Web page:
Something else I appreciate about Levi’s book is his openness about his reticence to try medication. That really resonated with me. Today, I will shout from the rooftops how much antidepressants helped me and how they changed my life, but before I started treatment, I was resistant to the idea. There is so much stigma, even today, around the idea of taking medication for your mental health. I was afraid of that stigma, afraid that taking medication meant I was, quote, “crazy”. Levi says essentially the same thing, not in so many words, of course. We both felt that by admitting we needed medication, we were admitting to being beyond help. Irrevocably broken.

One thing I wish Levi had touched on more is his privilege in accessing the care he received. He does mention that he was lucky to be able to fund his treatment, but that’s basically all he says. I recognize that this book is not about the inadequacies of the American healthcare system, but I feel it was a missed opportunity, considering his platform and audience reach.

The treatment program he accessed is probably only covered by platinum-standard insurance, which is available to individuals with plenty of liquid assets anyway. Lack of funds is one of the main barriers for many people not receiving mental health treatment they need. Most insurances will only cover a handful of therapy sessions; if you need long-term therapy, you are likely going to have to pay out of pocket. They can also deny coverage if they don’t believe the therapy is “medically necessary.” There are laws in place to help individuals with employer-sponsored coverage access mental health care, but even so, the ability of patients to afford said care leaves a lot to be desired.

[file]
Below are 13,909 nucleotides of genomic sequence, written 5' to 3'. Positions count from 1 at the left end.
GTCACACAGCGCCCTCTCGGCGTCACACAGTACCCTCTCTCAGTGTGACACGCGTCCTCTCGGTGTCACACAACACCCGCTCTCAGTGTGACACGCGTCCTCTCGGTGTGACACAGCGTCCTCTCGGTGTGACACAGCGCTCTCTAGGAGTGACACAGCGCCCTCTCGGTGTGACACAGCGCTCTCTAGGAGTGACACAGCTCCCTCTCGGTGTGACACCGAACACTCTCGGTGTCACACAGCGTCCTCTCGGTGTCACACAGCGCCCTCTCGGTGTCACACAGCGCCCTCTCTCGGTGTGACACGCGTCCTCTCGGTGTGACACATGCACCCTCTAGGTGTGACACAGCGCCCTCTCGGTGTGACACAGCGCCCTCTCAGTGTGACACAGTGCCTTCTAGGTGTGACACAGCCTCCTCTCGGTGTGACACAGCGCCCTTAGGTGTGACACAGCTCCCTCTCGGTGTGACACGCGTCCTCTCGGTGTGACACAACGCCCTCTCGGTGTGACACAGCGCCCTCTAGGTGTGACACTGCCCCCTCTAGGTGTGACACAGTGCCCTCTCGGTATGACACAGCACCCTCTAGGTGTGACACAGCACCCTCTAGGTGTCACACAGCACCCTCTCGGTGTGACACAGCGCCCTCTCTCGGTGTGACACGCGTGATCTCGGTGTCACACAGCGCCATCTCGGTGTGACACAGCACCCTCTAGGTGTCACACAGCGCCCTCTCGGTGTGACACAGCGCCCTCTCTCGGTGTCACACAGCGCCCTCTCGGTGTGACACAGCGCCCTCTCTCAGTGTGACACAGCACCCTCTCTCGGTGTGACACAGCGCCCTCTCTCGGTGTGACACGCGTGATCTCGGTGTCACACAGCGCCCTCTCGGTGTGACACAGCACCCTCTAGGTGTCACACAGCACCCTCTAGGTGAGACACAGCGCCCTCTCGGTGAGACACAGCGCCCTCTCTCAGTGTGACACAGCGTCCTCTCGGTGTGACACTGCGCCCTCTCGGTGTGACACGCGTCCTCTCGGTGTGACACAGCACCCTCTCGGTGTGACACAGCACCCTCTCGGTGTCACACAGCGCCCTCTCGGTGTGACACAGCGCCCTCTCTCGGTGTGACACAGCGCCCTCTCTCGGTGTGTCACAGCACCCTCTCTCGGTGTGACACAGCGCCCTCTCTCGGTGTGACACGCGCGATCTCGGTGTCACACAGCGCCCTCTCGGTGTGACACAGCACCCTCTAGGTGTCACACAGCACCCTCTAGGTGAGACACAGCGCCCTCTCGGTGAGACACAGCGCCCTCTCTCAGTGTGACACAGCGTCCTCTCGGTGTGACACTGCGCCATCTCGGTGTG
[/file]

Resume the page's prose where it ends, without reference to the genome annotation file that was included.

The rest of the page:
I would have liked for Levi to make a stronger point about how the disparity in socio-economic backgrounds makes it easier for an affluent white man like himself to access necessary care. Additionally, he and his family were able to research multiple programs around the country and determine the best fit for him based on his needs, not on his ability to pay. He was able to fly across the country and retreat from the world for nearly a month, which is simply not an option for the average person. I don’t expect him to dedicate a chapter to it, but I would have appreciated a stronger acknowledgment from Levi that the care he received is not the average mental health care available to most people, and that his privilege afforded him a much higher standard of care.